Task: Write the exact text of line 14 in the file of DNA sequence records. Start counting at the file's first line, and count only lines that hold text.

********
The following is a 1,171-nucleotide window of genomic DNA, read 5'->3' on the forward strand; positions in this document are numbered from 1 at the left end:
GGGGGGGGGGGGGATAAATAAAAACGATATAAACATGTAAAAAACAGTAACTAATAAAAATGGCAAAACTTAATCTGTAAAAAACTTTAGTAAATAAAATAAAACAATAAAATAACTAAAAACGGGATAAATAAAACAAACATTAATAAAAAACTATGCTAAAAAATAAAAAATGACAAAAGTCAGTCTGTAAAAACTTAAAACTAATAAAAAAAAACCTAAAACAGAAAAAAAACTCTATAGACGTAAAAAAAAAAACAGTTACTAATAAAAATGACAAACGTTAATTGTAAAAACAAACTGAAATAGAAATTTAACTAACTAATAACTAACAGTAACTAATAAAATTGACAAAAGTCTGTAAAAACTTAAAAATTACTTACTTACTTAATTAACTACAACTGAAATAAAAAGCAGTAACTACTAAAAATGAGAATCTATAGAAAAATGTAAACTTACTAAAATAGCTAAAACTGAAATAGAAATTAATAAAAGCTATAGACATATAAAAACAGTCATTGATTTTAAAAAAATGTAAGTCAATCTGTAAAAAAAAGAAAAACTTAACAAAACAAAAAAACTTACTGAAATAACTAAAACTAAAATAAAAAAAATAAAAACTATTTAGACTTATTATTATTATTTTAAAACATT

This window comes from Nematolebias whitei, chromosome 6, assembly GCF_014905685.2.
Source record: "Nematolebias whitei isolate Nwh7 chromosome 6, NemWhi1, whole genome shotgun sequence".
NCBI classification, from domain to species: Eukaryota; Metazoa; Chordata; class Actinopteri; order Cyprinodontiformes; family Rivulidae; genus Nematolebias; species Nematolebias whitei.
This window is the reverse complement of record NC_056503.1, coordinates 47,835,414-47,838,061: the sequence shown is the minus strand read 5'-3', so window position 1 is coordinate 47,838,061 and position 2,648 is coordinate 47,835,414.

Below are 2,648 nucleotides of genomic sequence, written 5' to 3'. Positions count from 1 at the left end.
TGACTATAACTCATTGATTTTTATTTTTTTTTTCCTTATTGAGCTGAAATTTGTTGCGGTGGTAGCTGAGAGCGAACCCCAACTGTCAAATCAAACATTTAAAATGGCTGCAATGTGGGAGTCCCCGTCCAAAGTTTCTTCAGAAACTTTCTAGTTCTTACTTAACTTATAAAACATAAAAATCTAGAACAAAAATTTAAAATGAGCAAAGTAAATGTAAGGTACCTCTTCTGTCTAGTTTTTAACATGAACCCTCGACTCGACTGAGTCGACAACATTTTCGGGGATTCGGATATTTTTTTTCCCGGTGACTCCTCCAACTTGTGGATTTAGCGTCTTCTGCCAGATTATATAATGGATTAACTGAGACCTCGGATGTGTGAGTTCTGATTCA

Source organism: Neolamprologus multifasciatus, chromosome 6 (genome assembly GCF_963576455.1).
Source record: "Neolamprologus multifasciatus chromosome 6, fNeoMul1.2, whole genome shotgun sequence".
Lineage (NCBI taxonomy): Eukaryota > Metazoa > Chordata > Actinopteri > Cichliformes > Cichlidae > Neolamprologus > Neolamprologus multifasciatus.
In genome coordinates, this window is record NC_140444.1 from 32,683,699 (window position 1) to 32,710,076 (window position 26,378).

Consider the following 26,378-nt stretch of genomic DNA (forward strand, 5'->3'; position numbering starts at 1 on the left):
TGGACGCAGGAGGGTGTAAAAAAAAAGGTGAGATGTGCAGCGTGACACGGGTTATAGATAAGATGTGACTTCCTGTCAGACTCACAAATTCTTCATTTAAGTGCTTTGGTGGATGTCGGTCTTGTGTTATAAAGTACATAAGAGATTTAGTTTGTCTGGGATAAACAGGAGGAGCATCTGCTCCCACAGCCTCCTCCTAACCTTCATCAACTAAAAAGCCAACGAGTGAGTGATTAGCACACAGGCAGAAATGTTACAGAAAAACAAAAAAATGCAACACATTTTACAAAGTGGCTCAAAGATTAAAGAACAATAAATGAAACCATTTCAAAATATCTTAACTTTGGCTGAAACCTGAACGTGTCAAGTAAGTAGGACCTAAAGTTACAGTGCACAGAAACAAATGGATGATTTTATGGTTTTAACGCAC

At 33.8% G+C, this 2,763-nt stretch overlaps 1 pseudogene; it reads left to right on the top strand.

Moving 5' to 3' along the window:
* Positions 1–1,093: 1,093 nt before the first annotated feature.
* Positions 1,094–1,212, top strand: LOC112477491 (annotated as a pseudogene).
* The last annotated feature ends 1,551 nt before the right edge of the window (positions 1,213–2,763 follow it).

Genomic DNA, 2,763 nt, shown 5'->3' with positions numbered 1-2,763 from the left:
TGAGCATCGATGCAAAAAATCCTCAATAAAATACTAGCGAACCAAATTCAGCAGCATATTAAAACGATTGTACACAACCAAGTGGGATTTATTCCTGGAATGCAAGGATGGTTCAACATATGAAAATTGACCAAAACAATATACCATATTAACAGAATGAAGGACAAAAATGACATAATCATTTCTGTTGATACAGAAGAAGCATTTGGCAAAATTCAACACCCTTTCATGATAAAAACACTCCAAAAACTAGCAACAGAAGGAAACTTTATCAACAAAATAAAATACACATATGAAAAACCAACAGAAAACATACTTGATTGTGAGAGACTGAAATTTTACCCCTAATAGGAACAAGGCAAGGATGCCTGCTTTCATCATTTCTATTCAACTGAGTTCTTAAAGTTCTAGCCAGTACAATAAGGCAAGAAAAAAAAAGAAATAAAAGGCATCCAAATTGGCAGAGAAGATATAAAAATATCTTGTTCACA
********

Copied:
TGGACGCAGGAGGGTGTAAAAAAAAAGGTGAGATGTGCAGCGTGACACGGGTTATAGATAAGATGTGACTTCCTGTCAGACTCACAAATTCTTCATTTAAGTGCTTTGGTGGATGTCGGTCTTGTGTTATAAAGTACATAAGAGATTTAGTTTGTCTGGGATAAACAGGAGGAGCATCTGCTCCCACAGCCTCCTCCTAACCTTCATCAACTAAAAAGCCAACGAGTGAGTGATTAGCACACAGGCAGAAATGTTACAGAAAAACAAAAAAATGCAACACATTTTACAAAGTGGCTCAAAGATTAAAGAACAATAAATGAAACCATTTCAAAATATCTTAACTTTGGCTGAAACCTGAACGTGTCAAGTAAGTAGGACCTAAAGTTACAGTGCACAGAAACAAATGGATGATTTTATGGTTTTAACGCAC